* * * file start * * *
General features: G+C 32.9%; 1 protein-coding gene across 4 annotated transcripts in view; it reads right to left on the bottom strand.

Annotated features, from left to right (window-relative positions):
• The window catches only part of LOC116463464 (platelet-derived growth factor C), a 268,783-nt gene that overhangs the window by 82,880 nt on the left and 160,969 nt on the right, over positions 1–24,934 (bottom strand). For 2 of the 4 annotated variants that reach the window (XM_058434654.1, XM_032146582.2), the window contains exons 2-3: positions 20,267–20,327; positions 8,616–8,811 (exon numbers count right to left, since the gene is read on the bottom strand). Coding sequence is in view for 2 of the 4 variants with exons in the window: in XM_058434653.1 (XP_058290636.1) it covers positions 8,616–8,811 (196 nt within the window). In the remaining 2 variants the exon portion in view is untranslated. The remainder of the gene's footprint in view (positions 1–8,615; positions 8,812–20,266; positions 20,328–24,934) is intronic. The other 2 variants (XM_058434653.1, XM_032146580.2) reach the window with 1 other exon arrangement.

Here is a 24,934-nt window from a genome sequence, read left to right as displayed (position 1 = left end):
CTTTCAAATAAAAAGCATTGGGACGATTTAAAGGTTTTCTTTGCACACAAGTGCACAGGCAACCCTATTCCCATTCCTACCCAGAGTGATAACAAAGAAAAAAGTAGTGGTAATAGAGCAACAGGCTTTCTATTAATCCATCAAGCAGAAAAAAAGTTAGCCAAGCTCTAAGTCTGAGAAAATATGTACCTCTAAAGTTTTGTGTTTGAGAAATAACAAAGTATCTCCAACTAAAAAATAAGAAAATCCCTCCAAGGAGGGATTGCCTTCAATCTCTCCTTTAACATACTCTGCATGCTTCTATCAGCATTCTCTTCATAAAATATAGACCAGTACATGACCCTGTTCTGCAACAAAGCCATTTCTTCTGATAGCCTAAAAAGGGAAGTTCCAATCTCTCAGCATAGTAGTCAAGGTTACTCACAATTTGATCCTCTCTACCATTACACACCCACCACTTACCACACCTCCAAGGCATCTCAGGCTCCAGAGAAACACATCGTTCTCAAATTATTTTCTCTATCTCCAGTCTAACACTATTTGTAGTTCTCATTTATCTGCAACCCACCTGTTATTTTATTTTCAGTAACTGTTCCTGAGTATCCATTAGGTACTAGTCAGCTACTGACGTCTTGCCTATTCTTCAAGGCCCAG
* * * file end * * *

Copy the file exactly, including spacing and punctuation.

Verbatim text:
General features: G+C 32.9%; 1 protein-coding gene across 4 annotated transcripts in view; it reads right to left on the bottom strand.

Annotated features, from left to right (window-relative positions):
• The window catches only part of LOC116463464 (platelet-derived growth factor C), a 268,783-nt gene that overhangs the window by 82,880 nt on the left and 160,969 nt on the right, over positions 1–24,934 (bottom strand). For 2 of the 4 annotated variants that reach the window (XM_058434654.1, XM_032146582.2), the window contains exons 2-3: positions 20,267–20,327; positions 8,616–8,811 (exon numbers count right to left, since the gene is read on the bottom strand). Coding sequence is in view for 2 of the 4 variants with exons in the window: in XM_058434653.1 (XP_058290636.1) it covers positions 8,616–8,811 (196 nt within the window). In the remaining 2 variants the exon portion in view is untranslated. The remainder of the gene's footprint in view (positions 1–8,615; positions 8,812–20,266; positions 20,328–24,934) is intronic. The other 2 variants (XM_058434653.1, XM_032146580.2) reach the window with 1 other exon arrangement.

Here is a 24,934-nt window from a genome sequence, read left to right as displayed (position 1 = left end):
CTTTCAAATAAAAAGCATTGGGACGATTTAAAGGTTTTCTTTGCACACAAGTGCACAGGCAACCCTATTCCCATTCCTACCCAGAGTGATAACAAAGAAAAAAGTAGTGGTAATAGAGCAACAGGCTTTCTATTAATCCATCAAGCAGAAAAAAAGTTAGCCAAGCTCTAAGTCTGAGAAAATATGTACCTCTAAAGTTTTGTGTTTGAGAAATAACAAAGTATCTCCAACTAAAAAATAAGAAAATCCCTCCAAGGAGGGATTGCCTTCAATCTCTCCTTTAACATACTCTGCATGCTTCTATCAGCATTCTCTTCATAAAATATAGACCAGTACATGACCCTGTTCTGCAACAAAGCCATTTCTTCTGATAGCCTAAAAAGGGAAGTTCCAATCTCTCAGCATAGTAGTCAAGGTTACTCACAATTTGATCCTCTCTACCATTACACACCCACCACTTACCACACCTCCAAGGCATCTCAGGCTCCAGAGAAACACATCGTTCTCAAATTATTTTCTCTATCTCCAGTCTAACACTATTTGTAGTTCTCATTTATCTGCAACCCACCTGTTATTTTATTTTCAGTAACTGTTCCTGAGTATCCATTAGGTACTAGTCAGCTACTGACGTCTTGCCTATTCTTCAAGGCCCAG